PeopleMike Manning’s biography, fact, career, awards, net worth and life story IntroPapua New Guinea activist and economistIs EconomistFrom GuineaType FinanceGendermaleBirth
22 August 2008, Rabaul
Michael John Manning OBE (1943 – 22 August 2008) was an Australian-born Papua New Guinean anti-corruption activist and economist. Manning served as the second Chairman of Transparency International PNG (TIPNG), one of Papua New Guinea’s largest organizations dedicated to eradicating corruption, from 2003 until 2008. He was a naturalized citizen of Papua New Guinea.
Manning was born in 1943 in Sydney, New South Wales, Australia, but raised in Coonabarabran, New South Wales. He was the son of Margot Manning and Alan Manning, one of the founders of the Democratic Labor Party.
Manning’s father, Alan Manning, became a protégé and supporter of Ben Chifley and the Australian Labor Party (ALP) following his return from World War II. Alan Manning ran for office as an Australian Labor Party candidate three times, losing on each try. Manning’s ALP affiliation did not sit well with others in rural Coonabarabran. The Manning family was eventually removed from their family farm by the ownership trust for “spending too much time in politics.” Alan Manning and other ALP dissenters were expelled from the political party in 1956 after openly criticizing the “36 faceless men” of the ALP federal executive. In response to his expulsion, Alan Manning, a Protestant, joined the Democratic Labor Party, which was dominated by Catholics. Manning became the president of the Democratic Labor Party in New South Wales.
Manning contracted polio when he was just five years old. He spent one year inside an iron lung for treatment. He recovered from the disease. Manning went on to attend the King’s School, Parramatta thanks to a trust fund set up by his grandfather, who was a wealthy grazier.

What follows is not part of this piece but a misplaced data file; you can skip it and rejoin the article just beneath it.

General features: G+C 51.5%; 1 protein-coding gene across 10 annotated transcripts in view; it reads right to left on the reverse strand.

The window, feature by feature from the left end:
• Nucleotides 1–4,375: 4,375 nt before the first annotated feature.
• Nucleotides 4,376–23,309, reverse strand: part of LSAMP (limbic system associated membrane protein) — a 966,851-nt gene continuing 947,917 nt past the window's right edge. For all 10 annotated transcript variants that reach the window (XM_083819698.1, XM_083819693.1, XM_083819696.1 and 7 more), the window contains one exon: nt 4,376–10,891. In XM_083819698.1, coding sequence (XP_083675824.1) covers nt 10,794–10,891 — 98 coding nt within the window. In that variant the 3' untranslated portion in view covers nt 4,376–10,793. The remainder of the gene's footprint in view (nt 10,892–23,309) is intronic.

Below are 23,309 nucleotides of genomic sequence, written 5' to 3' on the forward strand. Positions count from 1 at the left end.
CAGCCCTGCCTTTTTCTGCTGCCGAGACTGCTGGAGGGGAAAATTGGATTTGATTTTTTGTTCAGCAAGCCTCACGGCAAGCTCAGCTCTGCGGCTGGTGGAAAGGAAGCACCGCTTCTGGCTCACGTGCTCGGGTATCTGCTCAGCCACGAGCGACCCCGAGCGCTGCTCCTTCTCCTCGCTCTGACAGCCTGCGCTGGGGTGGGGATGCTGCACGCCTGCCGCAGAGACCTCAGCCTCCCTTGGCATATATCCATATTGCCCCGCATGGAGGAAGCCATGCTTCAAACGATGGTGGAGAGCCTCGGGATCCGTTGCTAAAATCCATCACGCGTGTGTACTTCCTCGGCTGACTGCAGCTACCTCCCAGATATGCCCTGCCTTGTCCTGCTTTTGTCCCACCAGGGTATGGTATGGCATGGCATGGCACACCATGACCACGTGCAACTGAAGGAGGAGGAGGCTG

Manning left his university studies for five years after the death of his mother, Margot Manning. He returned to farming at a town near Canberra before moving to Rylstone, where he helped to raise his younger brothers.
He returned to university and received his bachelor’s degree in economics from Australian National University in Canberra. He then obtained a job with the Australian Bureau of Agricultural and Resource Economics while he worked to obtain his master’s degree in economics.
Papua New Guinea
Before he completed his master’s degree, Manning was recruited to work as an employee for the newly independent government of Papua New Guinea, which gained independence from Australia in 1975. He relocated to Papua New Guinea in 1975. Manning first worked for the Papuan government ministry in charge of minerals and energy. He then moved to the finance ministry, where he oversaw the finances of all nineteen provincial governments. Manning was known to be thorough in his oversight of provincial finances, even threatening to shut down provincial governments who deviated from official policy.
Manning worked in a number of other positions within the Papua New Guineanpublic and private sectors throughout his career. He worked for many PNG consultancies and board of directors throughout the country. Much of his work, lectures and economic studies centered on the expansion of smallholder production within the tree crops industry of the Papuan economy. The tree crop industry, such as cacao, is seen as a way to increase employment, living standards and prosperity for millions of Papua New Guineans who live in lowland and coastal villages, some far from major population centers.
Manning moved to Rabaul on the island of East New Britain in 1980 to run the community owned New Guinea Islands Produce Company -NGIP, which managed local cocoa plantations. He resided in Rabaul from 1980 until 1993. He met his wife, Relly, a local Tolai woman. Manning was inducted into Tolai society.
The cocoa industry in New Britain was severely hurt by the failure of the initial hybrid crop, which companies like NGIP invested in heavily, and then by the devastating Rabaul volcanic eruption of 1994, which also damaged parts of the town. The eruption led to the restructuring of the cocoa industry and Manning left the company, with later merged with Agmark Pacific.
Manning moved back to Port Moresby, the capital of Papua New Guinea, following the volcanic eruptions. In 1997, Manning became the director of the PNG Institute of National Affairs, the country’s leading independent economic agency and think tank. He served as director of the institute for eight years. Manning became a vocal critic of corruption and the decline of good governance within the PNG government, especially in Parliament. He was especially critical of the government of Prime Minister Michael Somare. He also became an ardent supporter of reforms undertaken by Sir Mekere Morauta when he was Prime Minister from 1999 until 2002.